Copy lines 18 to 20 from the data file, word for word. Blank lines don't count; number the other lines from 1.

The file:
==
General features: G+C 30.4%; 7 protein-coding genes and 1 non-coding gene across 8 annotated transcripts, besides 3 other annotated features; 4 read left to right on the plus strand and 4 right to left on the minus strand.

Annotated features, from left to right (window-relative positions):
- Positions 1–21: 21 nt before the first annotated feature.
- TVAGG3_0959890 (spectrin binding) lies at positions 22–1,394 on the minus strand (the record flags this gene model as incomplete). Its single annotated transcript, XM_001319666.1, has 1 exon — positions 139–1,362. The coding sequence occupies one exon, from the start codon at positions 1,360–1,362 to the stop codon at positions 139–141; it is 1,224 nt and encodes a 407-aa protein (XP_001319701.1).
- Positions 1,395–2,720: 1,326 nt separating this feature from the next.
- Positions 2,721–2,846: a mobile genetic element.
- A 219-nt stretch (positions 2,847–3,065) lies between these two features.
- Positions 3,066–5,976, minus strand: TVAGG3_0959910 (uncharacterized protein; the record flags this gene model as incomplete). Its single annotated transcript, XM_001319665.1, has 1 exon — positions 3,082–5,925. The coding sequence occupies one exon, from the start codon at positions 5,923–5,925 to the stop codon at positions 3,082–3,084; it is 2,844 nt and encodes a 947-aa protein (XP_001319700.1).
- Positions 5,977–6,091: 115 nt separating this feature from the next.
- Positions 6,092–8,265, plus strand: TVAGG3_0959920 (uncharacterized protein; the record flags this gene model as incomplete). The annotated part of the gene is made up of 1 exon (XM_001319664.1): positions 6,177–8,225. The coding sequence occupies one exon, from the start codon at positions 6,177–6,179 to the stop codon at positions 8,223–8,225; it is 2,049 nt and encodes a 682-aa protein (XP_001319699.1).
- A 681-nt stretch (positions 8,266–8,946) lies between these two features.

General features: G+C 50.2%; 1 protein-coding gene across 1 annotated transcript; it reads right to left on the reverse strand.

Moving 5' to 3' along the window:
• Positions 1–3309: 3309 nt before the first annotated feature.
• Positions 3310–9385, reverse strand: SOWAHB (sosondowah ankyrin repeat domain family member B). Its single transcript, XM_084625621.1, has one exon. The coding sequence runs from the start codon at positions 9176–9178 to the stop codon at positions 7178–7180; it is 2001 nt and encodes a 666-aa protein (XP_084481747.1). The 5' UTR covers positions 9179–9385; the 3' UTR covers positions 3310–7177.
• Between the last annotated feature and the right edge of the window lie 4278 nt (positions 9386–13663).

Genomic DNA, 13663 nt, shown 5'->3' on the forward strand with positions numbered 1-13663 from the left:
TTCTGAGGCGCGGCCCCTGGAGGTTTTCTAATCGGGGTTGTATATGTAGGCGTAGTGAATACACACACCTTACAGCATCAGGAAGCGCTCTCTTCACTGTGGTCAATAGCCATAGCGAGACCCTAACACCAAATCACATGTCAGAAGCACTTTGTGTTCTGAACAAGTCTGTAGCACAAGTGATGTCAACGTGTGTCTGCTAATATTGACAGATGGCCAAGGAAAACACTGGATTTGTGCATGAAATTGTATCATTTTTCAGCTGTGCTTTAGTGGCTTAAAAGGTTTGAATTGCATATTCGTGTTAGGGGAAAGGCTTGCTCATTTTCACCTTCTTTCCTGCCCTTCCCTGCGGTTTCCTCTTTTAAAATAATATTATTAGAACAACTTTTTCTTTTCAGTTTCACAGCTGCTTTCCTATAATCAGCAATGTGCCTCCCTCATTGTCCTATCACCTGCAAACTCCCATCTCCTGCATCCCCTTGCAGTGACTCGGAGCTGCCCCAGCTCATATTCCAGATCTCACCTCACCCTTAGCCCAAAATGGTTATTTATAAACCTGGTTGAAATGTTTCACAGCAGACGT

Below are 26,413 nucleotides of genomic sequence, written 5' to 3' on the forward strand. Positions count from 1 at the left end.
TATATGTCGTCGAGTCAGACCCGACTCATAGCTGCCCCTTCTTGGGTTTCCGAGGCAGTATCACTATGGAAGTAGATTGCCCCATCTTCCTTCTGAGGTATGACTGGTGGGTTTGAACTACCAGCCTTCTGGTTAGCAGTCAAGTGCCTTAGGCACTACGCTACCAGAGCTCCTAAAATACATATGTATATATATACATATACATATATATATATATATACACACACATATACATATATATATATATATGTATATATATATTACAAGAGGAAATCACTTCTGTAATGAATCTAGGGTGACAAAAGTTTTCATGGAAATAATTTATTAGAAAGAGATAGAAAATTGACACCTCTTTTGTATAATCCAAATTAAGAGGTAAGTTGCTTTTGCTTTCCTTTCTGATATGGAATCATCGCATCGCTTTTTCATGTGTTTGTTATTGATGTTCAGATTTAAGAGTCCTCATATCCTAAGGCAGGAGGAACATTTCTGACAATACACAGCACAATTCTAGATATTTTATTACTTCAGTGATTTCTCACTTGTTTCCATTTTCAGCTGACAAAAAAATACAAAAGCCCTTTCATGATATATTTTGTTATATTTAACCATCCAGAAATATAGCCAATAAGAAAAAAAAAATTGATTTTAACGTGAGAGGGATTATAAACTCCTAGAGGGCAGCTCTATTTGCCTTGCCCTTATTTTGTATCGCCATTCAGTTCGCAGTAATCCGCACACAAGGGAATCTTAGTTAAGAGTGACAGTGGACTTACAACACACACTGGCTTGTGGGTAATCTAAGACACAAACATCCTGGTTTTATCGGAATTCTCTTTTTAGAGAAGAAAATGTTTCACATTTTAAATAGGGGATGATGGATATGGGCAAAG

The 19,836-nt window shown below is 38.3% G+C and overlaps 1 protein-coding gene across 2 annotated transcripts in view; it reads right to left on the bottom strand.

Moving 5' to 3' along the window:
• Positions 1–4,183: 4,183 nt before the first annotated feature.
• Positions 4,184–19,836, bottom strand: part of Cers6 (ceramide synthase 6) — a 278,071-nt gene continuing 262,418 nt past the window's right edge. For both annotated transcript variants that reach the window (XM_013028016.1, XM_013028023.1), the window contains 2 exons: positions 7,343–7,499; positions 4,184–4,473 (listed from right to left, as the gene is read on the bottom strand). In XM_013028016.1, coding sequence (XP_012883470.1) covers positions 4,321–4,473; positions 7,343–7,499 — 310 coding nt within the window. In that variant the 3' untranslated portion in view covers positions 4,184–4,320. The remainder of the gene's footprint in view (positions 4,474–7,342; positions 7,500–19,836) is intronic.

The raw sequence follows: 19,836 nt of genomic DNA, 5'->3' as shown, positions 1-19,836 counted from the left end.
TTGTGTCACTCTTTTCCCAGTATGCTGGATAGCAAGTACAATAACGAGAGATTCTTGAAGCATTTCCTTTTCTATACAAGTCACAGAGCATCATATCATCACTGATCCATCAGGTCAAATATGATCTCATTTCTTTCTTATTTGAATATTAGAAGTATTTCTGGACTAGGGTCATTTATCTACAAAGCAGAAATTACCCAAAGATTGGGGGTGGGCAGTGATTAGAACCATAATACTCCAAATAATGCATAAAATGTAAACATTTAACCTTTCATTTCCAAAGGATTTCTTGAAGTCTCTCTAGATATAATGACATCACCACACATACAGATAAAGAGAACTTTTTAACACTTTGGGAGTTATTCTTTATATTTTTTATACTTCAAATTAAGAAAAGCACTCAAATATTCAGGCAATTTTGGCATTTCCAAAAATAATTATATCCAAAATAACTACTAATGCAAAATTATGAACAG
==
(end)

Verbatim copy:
TTCTGAGGCGCGGCCCCTGGAGGTTTTCTAATCGGGGTTGTATATGTAGGCGTAGTGAATACACACACCTTACAGCATCAGGAAGCGCTCTCTTCACTGTGGTCAATAGCCATAGCGAGACCCTAACACCAAATCACATGTCAGAAGCACTTTGTGTTCTGAACAAGTCTGTAGCACAAGTGATGTCAACGTGTGTCTGCTAATATTGACAGATGGCCAAGGAAAACACTGGATTTGTGCATGAAATTGTATCATTTTTCAGCTGTGCTTTAGTGGCTTAAAAGGTTTGAATTGCATATTCGTGTTAGGGGAAAGGCTTGCTCATTTTCACCTTCTTTCCTGCCCTTCCCTGCGGTTTCCTCTTTTAAAATAATATTATTAGAACAACTTTTTCTTTTCAGTTTCACAGCTGCTTTCCTATAATCAGCAATGTGCCTCCCTCATTGTCCTATCACCTGCAAACTCCCATCTCCTGCATCCCCTTGCAGTGACTCGGAGCTGCCCCAGCTCATATTCCAGATCTCACCTCACCCTTAGCCCAAAATGGTTATTTATAAACCTGGTTGAAATGTTTCACAGCAGACGT

Below are 26,413 nucleotides of genomic sequence, written 5' to 3' on the forward strand. Positions count from 1 at the left end.
TATATGTCGTCGAGTCAGACCCGACTCATAGCTGCCCCTTCTTGGGTTTCCGAGGCAGTATCACTATGGAAGTAGATTGCCCCATCTTCCTTCTGAGGTATGACTGGTGGGTTTGAACTACCAGCCTTCTGGTTAGCAGTCAAGTGCCTTAGGCACTACGCTACCAGAGCTCCTAAAATACATATGTATATATATACATATACATATATATATATATATACACACACATATACATATATATATATATATGTATATATATATTACAAGAGGAAATCACTTCTGTAATGAATCTAGGGTGACAAAAGTTTTCATGGAAATAATTTATTAGAAAGAGATAGAAAATTGACACCTCTTTTGTATAATCCAAATTAAGAGGTAAGTTGCTTTTGCTTTCCTTTCTGATATGGAATCATCGCATCGCTTTTTCATGTGTTTGTTATTGATGTTCAGATTTAAGAGTCCTCATATCCTAAGGCAGGAGGAACATTTCTGACAATACACAGCACAATTCTAGATATTTTATTACTTCAGTGATTTCTCACTTGTTTCCATTTTCAGCTGACAAAAAAATACAAAAGCCCTTTCATGATATATTTTGTTATATTTAACCATCCAGAAATATAGCCAATAAGAAAAAAAAAATTGATTTTAACGTGAGAGGGATTATAAACTCCTAGAGGGCAGCTCTATTTGCCTTGCCCTTATTTTGTATCGCCATTCAGTTCGCAGTAATCCGCACACAAGGGAATCTTAGTTAAGAGTGACAGTGGACTTACAACACACACTGGCTTGTGGGTAATCTAAGACACAAACATCCTGGTTTTATCGGAATTCTCTTTTTAGAGAAGAAAATGTTTCACATTTTAAATAGGGGATGATGGATATGGGCAAAG